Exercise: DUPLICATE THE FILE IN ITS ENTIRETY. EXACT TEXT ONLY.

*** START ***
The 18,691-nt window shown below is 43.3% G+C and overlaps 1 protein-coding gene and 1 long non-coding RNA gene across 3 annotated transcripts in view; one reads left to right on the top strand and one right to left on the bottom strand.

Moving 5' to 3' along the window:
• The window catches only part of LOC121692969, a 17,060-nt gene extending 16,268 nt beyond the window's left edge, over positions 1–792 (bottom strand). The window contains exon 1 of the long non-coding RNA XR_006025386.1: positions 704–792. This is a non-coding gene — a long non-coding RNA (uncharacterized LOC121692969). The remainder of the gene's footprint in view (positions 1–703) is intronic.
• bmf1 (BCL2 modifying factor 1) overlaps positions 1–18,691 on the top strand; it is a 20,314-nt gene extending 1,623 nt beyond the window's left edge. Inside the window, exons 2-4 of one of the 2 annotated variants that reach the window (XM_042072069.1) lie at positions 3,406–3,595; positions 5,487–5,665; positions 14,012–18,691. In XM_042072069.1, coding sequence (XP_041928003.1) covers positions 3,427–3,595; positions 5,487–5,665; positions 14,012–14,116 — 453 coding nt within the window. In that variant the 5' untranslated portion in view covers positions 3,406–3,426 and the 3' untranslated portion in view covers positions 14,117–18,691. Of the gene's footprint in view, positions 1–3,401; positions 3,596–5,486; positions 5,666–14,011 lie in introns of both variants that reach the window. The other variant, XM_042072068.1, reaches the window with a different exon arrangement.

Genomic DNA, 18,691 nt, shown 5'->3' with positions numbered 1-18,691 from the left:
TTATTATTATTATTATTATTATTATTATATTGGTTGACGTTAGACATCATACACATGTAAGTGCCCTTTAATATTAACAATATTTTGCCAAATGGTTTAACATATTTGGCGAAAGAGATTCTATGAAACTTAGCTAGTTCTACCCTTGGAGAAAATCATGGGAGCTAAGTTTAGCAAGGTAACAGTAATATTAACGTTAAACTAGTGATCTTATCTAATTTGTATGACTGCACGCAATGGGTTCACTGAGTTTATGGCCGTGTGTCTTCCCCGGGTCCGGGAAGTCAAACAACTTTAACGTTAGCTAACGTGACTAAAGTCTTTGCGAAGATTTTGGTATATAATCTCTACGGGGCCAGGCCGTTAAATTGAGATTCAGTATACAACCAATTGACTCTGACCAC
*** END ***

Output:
The 18,691-nt window shown below is 43.3% G+C and overlaps 1 protein-coding gene and 1 long non-coding RNA gene across 3 annotated transcripts in view; one reads left to right on the top strand and one right to left on the bottom strand.

Moving 5' to 3' along the window:
• The window catches only part of LOC121692969, a 17,060-nt gene extending 16,268 nt beyond the window's left edge, over positions 1–792 (bottom strand). The window contains exon 1 of the long non-coding RNA XR_006025386.1: positions 704–792. This is a non-coding gene — a long non-coding RNA (uncharacterized LOC121692969). The remainder of the gene's footprint in view (positions 1–703) is intronic.
• bmf1 (BCL2 modifying factor 1) overlaps positions 1–18,691 on the top strand; it is a 20,314-nt gene extending 1,623 nt beyond the window's left edge. Inside the window, exons 2-4 of one of the 2 annotated variants that reach the window (XM_042072069.1) lie at positions 3,406–3,595; positions 5,487–5,665; positions 14,012–18,691. In XM_042072069.1, coding sequence (XP_041928003.1) covers positions 3,427–3,595; positions 5,487–5,665; positions 14,012–14,116 — 453 coding nt within the window. In that variant the 5' untranslated portion in view covers positions 3,406–3,426 and the 3' untranslated portion in view covers positions 14,117–18,691. Of the gene's footprint in view, positions 1–3,401; positions 3,596–5,486; positions 5,666–14,011 lie in introns of both variants that reach the window. The other variant, XM_042072068.1, reaches the window with a different exon arrangement.

Genomic DNA, 18,691 nt, shown 5'->3' with positions numbered 1-18,691 from the left:
TTATTATTATTATTATTATTATTATTATATTGGTTGACGTTAGACATCATACACATGTAAGTGCCCTTTAATATTAACAATATTTTGCCAAATGGTTTAACATATTTGGCGAAAGAGATTCTATGAAACTTAGCTAGTTCTACCCTTGGAGAAAATCATGGGAGCTAAGTTTAGCAAGGTAACAGTAATATTAACGTTAAACTAGTGATCTTATCTAATTTGTATGACTGCACGCAATGGGTTCACTGAGTTTATGGCCGTGTGTCTTCCCCGGGTCCGGGAAGTCAAACAACTTTAACGTTAGCTAACGTGACTAAAGTCTTTGCGAAGATTTTGGTATATAATCTCTACGGGGCCAGGCCGTTAAATTGAGATTCAGTATACAACCAATTGACTCTGACCAC